Protecting the United States from terrorism is the founding mission of the Department of Homeland Security. While America is stronger and more resilient as a result of a strengthened homeland security enterprise, threats from terrorism persist and continue to evolve.
DHS continues to work with both domestic, international, and private sector partners to protect our nation against terrorist threats, while simultaneously facilitating the trade and travel that is essential to our economic security.
Building the Homeland Security Enterprise
Fusion Centers: DHS supports 77 state and major urban area fusion centers through personnel, training, technical assistance, exercise support, security clearances, connectivity to federal systems, technology, and grant funding.
Nationwide Suspicious Activity Reporting Initiative: To date, more than 229,000 frontline law enforcement personnel have received Suspicious Activity Reporting (SAR) training, an Administration effort to train state and local law enforcement to recognize behaviors potentially related to terrorism; standardize how those observations are documented and analyzed; and enhance the sharing of those reports with law enforcement and communities throughout the country.
Homeland Security Information Network (HSIN): HSIN is a DHS-hosted tool which provides a secure, internet based network for real-time sharing of information between federal agencies and local first responders.
“If You See Something, Say Something®” Campaign: The “If You See Something, Say Something®” campaign program raises public awareness of behaviors potentially related to terrorism and terrorism-related crime. The campaign has been launched with a variety of partners, including: the National Collegiate Athletic Association, National Basketball Association, National Football League, National Hockey League, Major League Soccer and Major League Baseball, Pentagon Force Protection Agency, Wal-Mart, Mall of America, American Hotel & Lodging Association, Amtrak, and the general aviation industry, as well as in more than 9,000 federal buildings, venues and stadiums, and fusion centers across the country.
Grant Funding: Since fiscal year 2003, DHS has awarded more than $36 billion in preparedness grant funding based on risk to build and sustain targeted capabilities to prevent, protect against, respond to, and recover from threats or acts of terrorism.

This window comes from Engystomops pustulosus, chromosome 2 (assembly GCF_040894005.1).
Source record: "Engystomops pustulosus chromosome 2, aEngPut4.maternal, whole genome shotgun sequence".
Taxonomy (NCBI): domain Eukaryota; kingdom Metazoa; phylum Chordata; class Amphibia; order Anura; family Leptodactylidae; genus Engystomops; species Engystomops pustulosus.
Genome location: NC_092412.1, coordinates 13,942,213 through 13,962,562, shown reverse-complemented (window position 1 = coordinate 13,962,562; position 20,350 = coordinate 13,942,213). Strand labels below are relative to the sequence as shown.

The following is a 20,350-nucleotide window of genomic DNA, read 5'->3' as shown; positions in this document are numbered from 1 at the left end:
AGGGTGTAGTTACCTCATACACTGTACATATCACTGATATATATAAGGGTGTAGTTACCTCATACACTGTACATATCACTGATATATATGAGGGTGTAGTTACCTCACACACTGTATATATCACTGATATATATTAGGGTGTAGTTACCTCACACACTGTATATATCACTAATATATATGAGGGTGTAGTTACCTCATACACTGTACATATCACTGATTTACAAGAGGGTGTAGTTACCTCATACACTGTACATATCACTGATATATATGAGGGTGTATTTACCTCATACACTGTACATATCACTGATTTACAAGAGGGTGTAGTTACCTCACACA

Improving Screening for Passengers
Trusted Traveler Programs: CBP has increased enrollment in its trusted traveler programs from approximately 80,000 members in 2003 to over 1.3 million today, through programs such as NEXUS, SENTRI, and Global Entry.
Pre-Departure Vetting: DHS has strengthened its in-bound targeting operations to identify high-risk travelers who are likely to be inadmissible to the United States and to recommend to commercial carriers that those individuals not be permitted to board a commercial aircraft through its Pre-Departure program. Since 2010, CBP has identified over 5,700 passengers who would likely have been found inadmissible upon arrival to the United States.
Secure Flight: Fulfilling a key 9/11 Commission recommendation, DHS fully implemented the TSA Secure Flight program in 2010, under which DHS conducts passenger watch list matching for 100 percent of covered U.S. aircraft operator and foreign air carrier flights flying to, from, or within the United States to identify individuals who may pose a threat to aviation or national security and designate them for enhanced screening or, as appropriate, prohibit them from boarding an aircraft. Through Secure Flight, TSA now vets over 14 million passengers weekly.
Preventing Terrorist Travel
Passenger name records: PNR data has helped to identify approximately 1,750 suspicious cases every year, and has been vital in multiple terrorism investigations since 9/11.
Immigration Advisory Program: Arrangements in 11 locations enable U.S. Customs and Border Protection (CBP) officers posted at foreign airports to use advanced targeting and passenger analysis information to identify high-risk travelers at foreign airports before they board U.S.-bound flights
Enhanced Screening for Cargo and Baggage
Enhanced Explosives Screening: Prior to 9/11, limited federal security requirements existed for cargo or baggage screening. Today, TSA screens 100 percent of all checked and carry-on baggage for explosives.
Air Cargo Screening: Fulfilling a requirement of the 9/11 Act, 100 percent of all cargo transported on passenger aircraft that depart U.S. airports is now screened commensurate with screening of passenger checked baggage. Additionally, by the end of 2012, DHS will require screening of 100 percent of all international inbound cargo transported on passenger aircraft.
Maritime Cargo Screening: The Container Security Initiative (CSI), currently operational in 58 foreign seaports in 32 countries, identifies and screens U.S.-bound maritime containers that pose a potential risk.